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Post Options Post Options   Thanks (0) Thanks(0)   Quote Man in the shed Quote  Post ReplyReply Direct Link To This Post Posted: 27 Aug 2016 at 1:09pm
Thank you all for your replies and suggestions woodworkers are great ! However I would like to say that this was a grinder question not a grinding medium one. have a good weekend.
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Post Options Post Options   Thanks (0) Thanks(0)   Quote gregmcateer Quote  Post ReplyReply Direct Link To This Post Posted: 27 Aug 2016 at 1:25pm
I've got the previous incarnation of this one from Axi and it's been fine for my hobby turning use;

I did get the Axi 'Wolverine' style jig set up as well.

http://www.axminster.co.uk/axminster-hobby-series-ahbgdl-wide-stone-grinder-505194

HTH

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Post Options Post Options   Thanks (0) Thanks(0)   Quote Flabaaye Quote  Post ReplyReply Direct Link To This Post Posted: 06 Nov 2018 at 1:16pm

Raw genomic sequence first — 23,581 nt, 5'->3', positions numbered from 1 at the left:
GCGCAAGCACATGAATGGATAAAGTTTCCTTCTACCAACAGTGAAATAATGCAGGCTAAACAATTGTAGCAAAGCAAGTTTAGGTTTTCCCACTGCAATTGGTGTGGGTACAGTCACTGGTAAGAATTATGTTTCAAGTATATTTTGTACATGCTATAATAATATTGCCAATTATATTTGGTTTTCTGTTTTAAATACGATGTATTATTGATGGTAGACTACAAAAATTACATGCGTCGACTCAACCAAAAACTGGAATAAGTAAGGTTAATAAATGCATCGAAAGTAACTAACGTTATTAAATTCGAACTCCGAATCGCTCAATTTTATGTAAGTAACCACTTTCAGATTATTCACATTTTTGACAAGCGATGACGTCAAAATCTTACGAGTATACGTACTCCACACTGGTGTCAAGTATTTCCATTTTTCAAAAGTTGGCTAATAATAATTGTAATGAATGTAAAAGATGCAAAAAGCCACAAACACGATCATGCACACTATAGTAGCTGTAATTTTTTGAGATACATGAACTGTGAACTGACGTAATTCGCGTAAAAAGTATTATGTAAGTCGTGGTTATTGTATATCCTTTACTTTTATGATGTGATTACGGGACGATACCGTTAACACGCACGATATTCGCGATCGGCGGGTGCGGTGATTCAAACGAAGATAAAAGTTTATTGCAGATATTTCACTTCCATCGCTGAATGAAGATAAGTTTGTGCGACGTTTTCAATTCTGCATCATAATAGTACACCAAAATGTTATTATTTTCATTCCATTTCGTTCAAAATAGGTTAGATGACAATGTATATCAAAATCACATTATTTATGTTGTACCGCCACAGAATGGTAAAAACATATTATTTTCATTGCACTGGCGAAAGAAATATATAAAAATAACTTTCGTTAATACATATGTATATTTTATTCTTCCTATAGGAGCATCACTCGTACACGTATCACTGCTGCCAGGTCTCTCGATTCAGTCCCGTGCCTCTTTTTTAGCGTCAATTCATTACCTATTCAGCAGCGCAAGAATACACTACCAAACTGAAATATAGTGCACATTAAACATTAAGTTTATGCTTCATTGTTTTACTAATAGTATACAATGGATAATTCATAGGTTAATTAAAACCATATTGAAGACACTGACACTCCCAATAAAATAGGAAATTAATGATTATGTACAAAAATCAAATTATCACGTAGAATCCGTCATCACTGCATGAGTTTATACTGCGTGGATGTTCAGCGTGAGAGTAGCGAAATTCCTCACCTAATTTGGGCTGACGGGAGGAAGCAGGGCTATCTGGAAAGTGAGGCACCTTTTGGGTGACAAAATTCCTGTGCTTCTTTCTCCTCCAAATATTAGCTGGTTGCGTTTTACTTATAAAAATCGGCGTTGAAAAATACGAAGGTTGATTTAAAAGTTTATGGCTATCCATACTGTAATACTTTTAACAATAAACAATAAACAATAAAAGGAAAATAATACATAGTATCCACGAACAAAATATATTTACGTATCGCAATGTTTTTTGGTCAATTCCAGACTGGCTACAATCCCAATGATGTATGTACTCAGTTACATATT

This is seemingly an old thread, but I'll add my two cents.

The 8 Inch Craftsman Pro pictured above is a great grinder for the money if you snag it on sale. Used the hell out of one. Dewalt is a solid choice as well. I personally own a Dewalt and love them both, for around $120.
Id say baldor is probably king, but everybody knows how much they are and charge accordingly for used, so unless you can wait for a few months while you find one, those are my 2 top picks. Stay away from Task Force.

 
Looks an awful lot like a made in China product. I have a Delta belt/disc sander https://mechanicguides.com/best-belt-grinders/ that is the exact clone of the same Wilton version….makes me think they are part of the same corporation, but could be wrong and they just source from the same manufacturer overseas. Do yourself a favor and stick with the Baldor as it should be cheaper and give you better service. Its a personal opinion, but Wilton seems to be going down in quality on a lot of their products and overcharging as well. Gut feeling, with absolutely nothing to back it up, tells me that Wilton does not manufacture much of their motorized machine tool line anymore.You might also wish to look around for an older used Delta Rockwell grinder. I found a slow speed version and it is still three times the grinder as the new Delta 8″ high speed grinder I have sitting next to it up at the shop. Even with a new set of wheels, bearings and switch (if they are needed) you should come out ahead both in money saved and quality acheived. Best bang for the buck would be to purchase an arbor and build a grinder with your own salvaged motor


Edited by Flabaaye - 06 Nov 2018 at 1:17pm